Multiple system atrophy.
Int Rev Neurobiol. 2019;149:137-192. doi: 10.1016/bs.irn.2019.10.004. Epub 2019 Nov 21.
|Authors/Editors:||Fanciulli A, Stankovic I, Krismer F, Seppi K, Levin J, Wenning GK.|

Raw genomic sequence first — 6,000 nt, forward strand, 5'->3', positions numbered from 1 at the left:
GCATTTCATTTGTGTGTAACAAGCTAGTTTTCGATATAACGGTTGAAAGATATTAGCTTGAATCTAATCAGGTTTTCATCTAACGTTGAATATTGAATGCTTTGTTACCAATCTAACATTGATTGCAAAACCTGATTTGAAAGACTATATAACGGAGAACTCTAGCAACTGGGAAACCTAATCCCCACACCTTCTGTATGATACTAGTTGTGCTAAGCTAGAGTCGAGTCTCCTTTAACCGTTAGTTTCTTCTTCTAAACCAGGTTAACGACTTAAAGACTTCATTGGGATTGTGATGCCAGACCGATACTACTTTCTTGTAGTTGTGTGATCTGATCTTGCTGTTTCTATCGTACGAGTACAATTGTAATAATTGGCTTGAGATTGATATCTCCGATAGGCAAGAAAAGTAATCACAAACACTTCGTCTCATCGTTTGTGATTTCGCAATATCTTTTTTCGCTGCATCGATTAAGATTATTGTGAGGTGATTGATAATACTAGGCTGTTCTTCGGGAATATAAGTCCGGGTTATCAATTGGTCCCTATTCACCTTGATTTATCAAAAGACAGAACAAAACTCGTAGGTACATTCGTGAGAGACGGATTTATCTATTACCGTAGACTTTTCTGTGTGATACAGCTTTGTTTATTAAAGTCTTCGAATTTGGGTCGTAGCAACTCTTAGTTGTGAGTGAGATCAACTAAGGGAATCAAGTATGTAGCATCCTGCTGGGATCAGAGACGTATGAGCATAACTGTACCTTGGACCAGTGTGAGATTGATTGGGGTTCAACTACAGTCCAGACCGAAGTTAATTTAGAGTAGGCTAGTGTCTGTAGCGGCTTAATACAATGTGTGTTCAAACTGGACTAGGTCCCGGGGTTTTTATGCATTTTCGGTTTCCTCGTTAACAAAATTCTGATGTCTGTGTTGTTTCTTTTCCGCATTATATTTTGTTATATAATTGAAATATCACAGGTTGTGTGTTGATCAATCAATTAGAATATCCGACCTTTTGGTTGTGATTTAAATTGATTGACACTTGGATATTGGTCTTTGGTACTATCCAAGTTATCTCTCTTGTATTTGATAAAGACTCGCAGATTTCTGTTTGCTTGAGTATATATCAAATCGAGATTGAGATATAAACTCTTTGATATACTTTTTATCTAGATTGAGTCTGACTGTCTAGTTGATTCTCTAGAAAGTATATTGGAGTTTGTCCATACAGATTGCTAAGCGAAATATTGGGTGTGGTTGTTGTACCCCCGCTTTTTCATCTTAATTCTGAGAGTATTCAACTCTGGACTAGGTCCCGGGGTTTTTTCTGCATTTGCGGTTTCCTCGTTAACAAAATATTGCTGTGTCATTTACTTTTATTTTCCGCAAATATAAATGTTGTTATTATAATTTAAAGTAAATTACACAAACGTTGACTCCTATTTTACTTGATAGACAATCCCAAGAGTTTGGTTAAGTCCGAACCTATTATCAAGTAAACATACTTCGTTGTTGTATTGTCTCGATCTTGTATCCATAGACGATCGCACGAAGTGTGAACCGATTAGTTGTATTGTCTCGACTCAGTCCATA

Multiple system atrophy (MSA) is a sporadic, adult-onset, relentlessly progressive neurodegenerative disorder, clinically characterized by various combinations of autonomic failure, parkinsonism and ataxia. The neuropathological hallmark of MSA are glial cytoplasmic inclusions consisting of misfolded α-synuclein. Selective atrophy and neuronal loss in striatonigral and olivopontocerebellar systems underlie the division into two main motor phenotypes of MSA-parkinsonian type and MSA-cerebellar type. Isolated autonomic failure and REM sleep behavior disorder are common premotor features of MSA. Beyond the core clinical symptoms, MSA manifests with a number of non-motor and motor features. Red flags highly specific for MSA may provide clues for a correct diagnosis, but in general the diagnostic accuracy of the second consensus criteria is suboptimal, particularly in early disease stages. In this chapter, the authors discuss the historical milestones, etiopathogenesis, neuropathological findings, clinical features, red flags, differential diagnosis, diagnostic criteria, imaging and other biomarkers, current treatment, unmet needs and future treatments for MSA.